Coming up on the one year anniversary of Hurricane Maria, CBS News correspondent David Begnaud, a tireless advocate for Puerto Rico and Puerto Ricans post-hurricane, said that FEMA failed to deliver and distribute millions of bottles of water to those in need on the island. Begnaud tweeted a confirmation that the bottles were being stored in an airfield in Ceiba.
Photographer Abdiel Santana posted: “Although you don’t believe it… almost a million boxes of water that were never delivered to the villages.”
FEMA confirmed that it had brought the water inland in 2017 and turned them over to the central government of Puerto Rico. Celebrity Chef Jose Andres also confirmed that the people knew the water was being stored and not distributed and called for an independent investigation. He also claimed that he and his team were buying water that was meant to be distributed for free to those in need on the island.
My teams @WCKitchen @natemook @ErinSchrode knew about it but first they will say no we can not use them, months later water was no good for human consumption.We were “buying” water because they wouldn’t give it to us @ricardorossello we need an official independent investigation! https://t.co/FG2bainoVD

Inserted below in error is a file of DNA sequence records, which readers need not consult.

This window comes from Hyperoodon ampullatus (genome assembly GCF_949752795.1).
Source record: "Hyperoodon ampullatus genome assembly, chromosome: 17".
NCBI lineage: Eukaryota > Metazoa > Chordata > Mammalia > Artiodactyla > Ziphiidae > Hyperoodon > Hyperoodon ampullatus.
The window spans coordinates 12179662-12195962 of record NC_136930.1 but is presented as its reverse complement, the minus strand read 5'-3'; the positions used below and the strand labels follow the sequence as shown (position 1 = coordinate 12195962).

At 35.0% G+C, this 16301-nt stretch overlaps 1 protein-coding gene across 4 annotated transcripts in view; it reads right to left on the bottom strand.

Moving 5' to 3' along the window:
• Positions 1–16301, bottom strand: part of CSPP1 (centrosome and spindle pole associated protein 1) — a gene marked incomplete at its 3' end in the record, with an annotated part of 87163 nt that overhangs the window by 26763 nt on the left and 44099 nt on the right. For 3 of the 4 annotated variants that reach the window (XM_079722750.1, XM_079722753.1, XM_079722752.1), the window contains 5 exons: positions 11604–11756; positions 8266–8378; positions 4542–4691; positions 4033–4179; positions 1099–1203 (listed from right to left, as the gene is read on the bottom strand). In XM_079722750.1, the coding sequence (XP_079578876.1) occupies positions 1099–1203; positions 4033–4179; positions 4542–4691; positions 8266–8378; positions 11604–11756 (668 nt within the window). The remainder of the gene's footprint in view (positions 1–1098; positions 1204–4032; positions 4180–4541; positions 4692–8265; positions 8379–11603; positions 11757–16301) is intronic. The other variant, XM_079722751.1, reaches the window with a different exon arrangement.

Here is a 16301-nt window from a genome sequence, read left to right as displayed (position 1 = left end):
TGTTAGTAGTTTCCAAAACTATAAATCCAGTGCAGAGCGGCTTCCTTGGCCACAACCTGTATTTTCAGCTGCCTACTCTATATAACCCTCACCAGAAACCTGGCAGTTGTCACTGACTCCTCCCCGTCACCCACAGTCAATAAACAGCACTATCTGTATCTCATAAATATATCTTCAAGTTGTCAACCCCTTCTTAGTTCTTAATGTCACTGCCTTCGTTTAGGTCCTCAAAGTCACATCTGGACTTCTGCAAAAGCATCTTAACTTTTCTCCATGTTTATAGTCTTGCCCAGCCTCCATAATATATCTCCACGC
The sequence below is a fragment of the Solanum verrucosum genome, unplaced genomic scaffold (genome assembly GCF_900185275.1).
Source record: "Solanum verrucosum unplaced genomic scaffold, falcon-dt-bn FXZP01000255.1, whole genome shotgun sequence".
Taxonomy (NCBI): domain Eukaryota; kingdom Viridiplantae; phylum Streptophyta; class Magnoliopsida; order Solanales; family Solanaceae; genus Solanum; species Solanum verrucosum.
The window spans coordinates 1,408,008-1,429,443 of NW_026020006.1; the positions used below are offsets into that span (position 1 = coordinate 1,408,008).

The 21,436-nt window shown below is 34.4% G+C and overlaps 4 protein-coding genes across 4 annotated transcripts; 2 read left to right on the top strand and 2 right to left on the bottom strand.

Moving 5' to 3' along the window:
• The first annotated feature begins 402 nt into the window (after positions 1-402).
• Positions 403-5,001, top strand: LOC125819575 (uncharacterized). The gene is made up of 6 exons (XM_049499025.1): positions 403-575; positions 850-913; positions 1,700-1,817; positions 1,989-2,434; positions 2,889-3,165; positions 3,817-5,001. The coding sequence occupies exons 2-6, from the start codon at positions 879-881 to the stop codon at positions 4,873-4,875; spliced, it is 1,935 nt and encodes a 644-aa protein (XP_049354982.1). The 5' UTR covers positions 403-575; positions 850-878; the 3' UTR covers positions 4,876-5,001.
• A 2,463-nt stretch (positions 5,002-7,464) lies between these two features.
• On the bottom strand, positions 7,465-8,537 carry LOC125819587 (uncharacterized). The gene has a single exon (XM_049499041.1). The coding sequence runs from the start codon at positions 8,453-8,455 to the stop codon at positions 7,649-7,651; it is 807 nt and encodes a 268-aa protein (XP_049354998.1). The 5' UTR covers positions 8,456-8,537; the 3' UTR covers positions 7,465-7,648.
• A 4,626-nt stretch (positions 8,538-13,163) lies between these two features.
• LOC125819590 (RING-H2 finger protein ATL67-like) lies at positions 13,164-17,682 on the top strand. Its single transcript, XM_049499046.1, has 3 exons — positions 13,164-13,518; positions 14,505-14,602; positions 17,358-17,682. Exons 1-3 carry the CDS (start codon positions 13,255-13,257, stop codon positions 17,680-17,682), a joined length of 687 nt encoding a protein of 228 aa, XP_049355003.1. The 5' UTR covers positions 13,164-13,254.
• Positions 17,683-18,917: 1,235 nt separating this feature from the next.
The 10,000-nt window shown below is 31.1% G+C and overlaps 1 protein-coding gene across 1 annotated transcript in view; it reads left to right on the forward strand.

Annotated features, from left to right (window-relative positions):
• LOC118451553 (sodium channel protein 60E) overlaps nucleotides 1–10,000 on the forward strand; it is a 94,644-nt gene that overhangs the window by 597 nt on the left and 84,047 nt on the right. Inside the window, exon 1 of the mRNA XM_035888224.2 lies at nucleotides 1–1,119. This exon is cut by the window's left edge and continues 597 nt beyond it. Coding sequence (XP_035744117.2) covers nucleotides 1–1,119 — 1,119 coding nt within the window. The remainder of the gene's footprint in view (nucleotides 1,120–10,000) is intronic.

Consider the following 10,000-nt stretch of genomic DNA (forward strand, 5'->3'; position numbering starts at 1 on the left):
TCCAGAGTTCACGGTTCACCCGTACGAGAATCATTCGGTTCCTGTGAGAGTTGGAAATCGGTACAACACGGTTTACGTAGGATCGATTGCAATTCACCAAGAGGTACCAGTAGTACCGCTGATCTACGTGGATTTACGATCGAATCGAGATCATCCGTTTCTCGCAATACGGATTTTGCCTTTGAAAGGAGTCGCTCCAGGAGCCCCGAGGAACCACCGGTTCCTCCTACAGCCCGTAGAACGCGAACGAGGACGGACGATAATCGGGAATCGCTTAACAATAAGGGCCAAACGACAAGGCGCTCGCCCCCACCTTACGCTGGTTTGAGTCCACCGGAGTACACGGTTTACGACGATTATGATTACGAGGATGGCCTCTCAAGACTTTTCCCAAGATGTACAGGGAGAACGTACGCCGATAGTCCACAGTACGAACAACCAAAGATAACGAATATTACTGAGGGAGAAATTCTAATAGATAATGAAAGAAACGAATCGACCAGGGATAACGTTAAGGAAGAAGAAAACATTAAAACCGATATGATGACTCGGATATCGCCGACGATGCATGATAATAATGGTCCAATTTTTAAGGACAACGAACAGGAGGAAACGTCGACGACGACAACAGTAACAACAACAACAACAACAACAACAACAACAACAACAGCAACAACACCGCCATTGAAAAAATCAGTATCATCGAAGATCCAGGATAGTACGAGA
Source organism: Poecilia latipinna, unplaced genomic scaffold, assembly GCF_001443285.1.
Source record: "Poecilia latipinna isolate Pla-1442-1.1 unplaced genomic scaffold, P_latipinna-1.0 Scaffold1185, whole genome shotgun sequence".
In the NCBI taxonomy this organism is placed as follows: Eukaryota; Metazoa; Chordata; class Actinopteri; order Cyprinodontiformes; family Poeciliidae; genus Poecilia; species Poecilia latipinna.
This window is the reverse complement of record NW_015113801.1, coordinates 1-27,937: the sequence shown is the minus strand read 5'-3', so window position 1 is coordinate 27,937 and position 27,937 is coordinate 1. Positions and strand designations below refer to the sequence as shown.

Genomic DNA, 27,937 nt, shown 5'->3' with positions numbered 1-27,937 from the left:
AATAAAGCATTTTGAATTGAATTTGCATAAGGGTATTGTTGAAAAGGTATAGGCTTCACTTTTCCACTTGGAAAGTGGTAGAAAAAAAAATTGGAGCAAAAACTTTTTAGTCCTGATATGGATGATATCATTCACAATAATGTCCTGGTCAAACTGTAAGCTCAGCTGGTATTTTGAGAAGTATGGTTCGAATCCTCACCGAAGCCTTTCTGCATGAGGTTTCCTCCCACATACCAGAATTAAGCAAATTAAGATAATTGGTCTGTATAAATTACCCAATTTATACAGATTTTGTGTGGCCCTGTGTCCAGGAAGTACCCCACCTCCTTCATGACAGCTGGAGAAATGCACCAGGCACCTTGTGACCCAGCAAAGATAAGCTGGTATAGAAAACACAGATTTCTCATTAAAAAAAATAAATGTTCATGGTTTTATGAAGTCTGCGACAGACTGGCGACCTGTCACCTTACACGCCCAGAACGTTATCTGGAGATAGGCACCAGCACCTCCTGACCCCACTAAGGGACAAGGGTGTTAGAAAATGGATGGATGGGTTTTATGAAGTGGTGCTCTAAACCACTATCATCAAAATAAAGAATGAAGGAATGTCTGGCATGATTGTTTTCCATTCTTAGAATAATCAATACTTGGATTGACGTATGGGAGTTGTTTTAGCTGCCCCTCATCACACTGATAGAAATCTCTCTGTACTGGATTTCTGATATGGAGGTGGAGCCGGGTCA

— José Andrés (@chefjoseandres) September 12, 2018
By the way, this is breaking the SAME DAY Trump claimed he handled the disaster in Puerto Rico well, telling reporters:
“I actually think it was one of the best jobs that’s ever been with respect to what this is all about. The job that FEMA and law enforcement and everybody did, working along with the governor in Puerto Rico, I think, was tremendous. I think that Puerto Rico was an incredible, unsung success.”
Unfortunately, I don’t think the families of the over 3000 confirmed dead from the storm would likely agree. Though the government initially claimed that only 64 people had died in the wake of Hurricane Maria, the numbers were recently adjusted to reflect more accurately the toll that the extended loss of power, lack of clean drinking water, and food shortages had on the community.
In the year since the hurricane hit the small island nation, thousands have fled the devastation, schools have been permanently closed and hospitals have been struggling to function adequately. It was recently announced that FEMA would no longer continue to pay for housing for those who were moved to the mainland after losing their homes in Puerto Rico, making the future even more uncertain for thousands who have no idea where they are going to be living in the months and year to come.